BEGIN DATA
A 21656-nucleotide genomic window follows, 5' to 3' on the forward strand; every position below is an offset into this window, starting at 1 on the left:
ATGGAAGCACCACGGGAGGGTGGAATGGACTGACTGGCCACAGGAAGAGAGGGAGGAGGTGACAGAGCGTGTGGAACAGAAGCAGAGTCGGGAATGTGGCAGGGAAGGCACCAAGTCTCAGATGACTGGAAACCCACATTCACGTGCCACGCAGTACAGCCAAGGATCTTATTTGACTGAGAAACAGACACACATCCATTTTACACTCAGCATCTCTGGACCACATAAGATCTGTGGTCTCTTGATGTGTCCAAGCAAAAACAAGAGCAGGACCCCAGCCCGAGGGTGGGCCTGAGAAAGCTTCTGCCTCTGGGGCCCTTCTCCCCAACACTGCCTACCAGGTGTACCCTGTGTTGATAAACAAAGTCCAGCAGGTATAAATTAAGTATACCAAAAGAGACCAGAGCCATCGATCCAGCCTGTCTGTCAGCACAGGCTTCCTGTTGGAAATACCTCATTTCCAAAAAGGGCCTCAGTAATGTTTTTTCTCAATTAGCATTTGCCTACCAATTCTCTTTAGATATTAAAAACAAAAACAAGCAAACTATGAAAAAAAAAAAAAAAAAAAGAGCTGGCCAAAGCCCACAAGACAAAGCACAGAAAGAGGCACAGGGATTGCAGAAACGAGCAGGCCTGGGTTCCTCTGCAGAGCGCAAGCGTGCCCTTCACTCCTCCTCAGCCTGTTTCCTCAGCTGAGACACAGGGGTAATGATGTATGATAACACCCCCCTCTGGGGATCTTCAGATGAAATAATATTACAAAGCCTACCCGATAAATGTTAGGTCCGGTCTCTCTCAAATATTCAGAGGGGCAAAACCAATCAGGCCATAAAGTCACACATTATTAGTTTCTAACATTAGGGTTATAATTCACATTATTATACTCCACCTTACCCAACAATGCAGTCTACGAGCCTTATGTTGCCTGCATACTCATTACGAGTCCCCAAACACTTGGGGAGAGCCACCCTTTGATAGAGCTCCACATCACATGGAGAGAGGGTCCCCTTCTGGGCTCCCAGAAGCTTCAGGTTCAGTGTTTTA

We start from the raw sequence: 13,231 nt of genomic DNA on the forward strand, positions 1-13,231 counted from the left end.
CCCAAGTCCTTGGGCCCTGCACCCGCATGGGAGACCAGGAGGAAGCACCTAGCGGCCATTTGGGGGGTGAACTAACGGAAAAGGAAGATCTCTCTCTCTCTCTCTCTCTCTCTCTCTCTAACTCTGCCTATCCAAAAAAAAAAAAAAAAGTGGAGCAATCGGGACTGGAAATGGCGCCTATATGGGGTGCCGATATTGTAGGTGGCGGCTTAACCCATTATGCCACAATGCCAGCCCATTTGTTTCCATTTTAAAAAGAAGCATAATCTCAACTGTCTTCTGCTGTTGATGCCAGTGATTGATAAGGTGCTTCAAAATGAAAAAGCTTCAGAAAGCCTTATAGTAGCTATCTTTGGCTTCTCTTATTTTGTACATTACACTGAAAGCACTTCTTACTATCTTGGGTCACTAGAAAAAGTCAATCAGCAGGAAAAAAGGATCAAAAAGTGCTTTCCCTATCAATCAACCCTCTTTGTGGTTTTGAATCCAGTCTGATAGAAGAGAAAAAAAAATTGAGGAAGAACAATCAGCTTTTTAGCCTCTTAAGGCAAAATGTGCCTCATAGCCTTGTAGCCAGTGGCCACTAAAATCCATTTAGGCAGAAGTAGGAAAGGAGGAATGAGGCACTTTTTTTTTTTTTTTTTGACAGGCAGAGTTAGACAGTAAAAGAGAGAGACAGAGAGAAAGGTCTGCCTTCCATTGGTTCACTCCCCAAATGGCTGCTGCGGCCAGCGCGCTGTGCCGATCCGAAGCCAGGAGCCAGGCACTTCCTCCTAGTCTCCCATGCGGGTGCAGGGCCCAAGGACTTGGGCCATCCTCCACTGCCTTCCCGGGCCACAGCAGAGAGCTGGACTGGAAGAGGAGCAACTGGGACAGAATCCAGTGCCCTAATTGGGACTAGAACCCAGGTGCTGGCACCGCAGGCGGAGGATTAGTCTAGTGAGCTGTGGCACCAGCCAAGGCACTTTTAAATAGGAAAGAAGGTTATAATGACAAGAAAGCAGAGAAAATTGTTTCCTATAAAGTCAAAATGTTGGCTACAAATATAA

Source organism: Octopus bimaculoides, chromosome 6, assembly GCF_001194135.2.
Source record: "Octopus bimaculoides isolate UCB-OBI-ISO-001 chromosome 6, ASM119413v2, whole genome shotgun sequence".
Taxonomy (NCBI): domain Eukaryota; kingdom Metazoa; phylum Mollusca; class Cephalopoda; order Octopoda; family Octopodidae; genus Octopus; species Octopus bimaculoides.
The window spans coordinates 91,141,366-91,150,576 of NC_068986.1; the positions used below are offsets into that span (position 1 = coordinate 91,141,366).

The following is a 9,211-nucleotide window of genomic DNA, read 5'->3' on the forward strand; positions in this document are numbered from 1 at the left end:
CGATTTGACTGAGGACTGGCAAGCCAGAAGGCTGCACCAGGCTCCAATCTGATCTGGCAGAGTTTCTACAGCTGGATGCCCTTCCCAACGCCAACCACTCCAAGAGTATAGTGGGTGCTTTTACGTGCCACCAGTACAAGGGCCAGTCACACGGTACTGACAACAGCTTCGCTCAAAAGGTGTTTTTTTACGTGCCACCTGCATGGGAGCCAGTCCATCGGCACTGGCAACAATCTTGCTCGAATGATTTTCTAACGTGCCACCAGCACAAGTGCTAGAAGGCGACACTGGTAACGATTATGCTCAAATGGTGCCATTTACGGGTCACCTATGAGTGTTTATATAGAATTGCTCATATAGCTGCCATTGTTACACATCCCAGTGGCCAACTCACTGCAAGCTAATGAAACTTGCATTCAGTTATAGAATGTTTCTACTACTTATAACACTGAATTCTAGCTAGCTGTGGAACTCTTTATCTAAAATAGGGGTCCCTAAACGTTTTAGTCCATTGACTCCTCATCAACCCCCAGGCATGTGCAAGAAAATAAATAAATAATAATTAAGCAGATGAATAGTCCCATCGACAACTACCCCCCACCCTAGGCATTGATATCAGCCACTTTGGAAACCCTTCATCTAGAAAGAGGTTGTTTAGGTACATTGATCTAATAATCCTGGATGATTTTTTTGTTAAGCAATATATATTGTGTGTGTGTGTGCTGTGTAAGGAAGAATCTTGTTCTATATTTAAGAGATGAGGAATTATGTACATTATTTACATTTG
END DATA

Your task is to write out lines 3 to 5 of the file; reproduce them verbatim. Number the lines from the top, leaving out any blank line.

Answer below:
We start from the raw sequence: 13,231 nt of genomic DNA on the forward strand, positions 1-13,231 counted from the left end.
CCCAAGTCCTTGGGCCCTGCACCCGCATGGGAGACCAGGAGGAAGCACCTAGCGGCCATTTGGGGGGTGAACTAACGGAAAAGGAAGATCTCTCTCTCTCTCTCTCTCTCTCTCTCTCTAACTCTGCCTATCCAAAAAAAAAAAAAAAAGTGGAGCAATCGGGACTGGAAATGGCGCCTATATGGGGTGCCGATATTGTAGGTGGCGGCTTAACCCATTATGCCACAATGCCAGCCCATTTGTTTCCATTTTAAAAAGAAGCATAATCTCAACTGTCTTCTGCTGTTGATGCCAGTGATTGATAAGGTGCTTCAAAATGAAAAAGCTTCAGAAAGCCTTATAGTAGCTATCTTTGGCTTCTCTTATTTTGTACATTACACTGAAAGCACTTCTTACTATCTTGGGTCACTAGAAAAAGTCAATCAGCAGGAAAAAAGGATCAAAAAGTGCTTTCCCTATCAATCAACCCTCTTTGTGGTTTTGAATCCAGTCTGATAGAAGAGAAAAAAAAATTGAGGAAGAACAATCAGCTTTTTAGCCTCTTAAGGCAAAATGTGCCTCATAGCCTTGTAGCCAGTGGCCACTAAAATCCATTTAGGCAGAAGTAGGAAAGGAGGAATGAGGCACTTTTTTTTTTTTTTTTTGACAGGCAGAGTTAGACAGTAAAAGAGAGAGACAGAGAGAAAGGTCTGCCTTCCATTGGTTCACTCCCCAAATGGCTGCTGCGGCCAGCGCGCTGTGCCGATCCGAAGCCAGGAGCCAGGCACTTCCTCCTAGTCTCCCATGCGGGTGCAGGGCCCAAGGACTTGGGCCATCCTCCACTGCCTTCCCGGGCCACAGCAGAGAGCTGGACTGGAAGAGGAGCAACTGGGACAGAATCCAGTGCCCTAATTGGGACTAGAACCCAGGTGCTGGCACCGCAGGCGGAGGATTAGTCTAGTGAGCTGTGGCACCAGCCAAGGCACTTTTAAATAGGAAAGAAGGTTATAATGACAAGAAAGCAGAGAAAATTGTTTCCTATAAAGTCAAAATGTTGGCTACAAATATAA

Source organism: Octopus bimaculoides, chromosome 6, assembly GCF_001194135.2.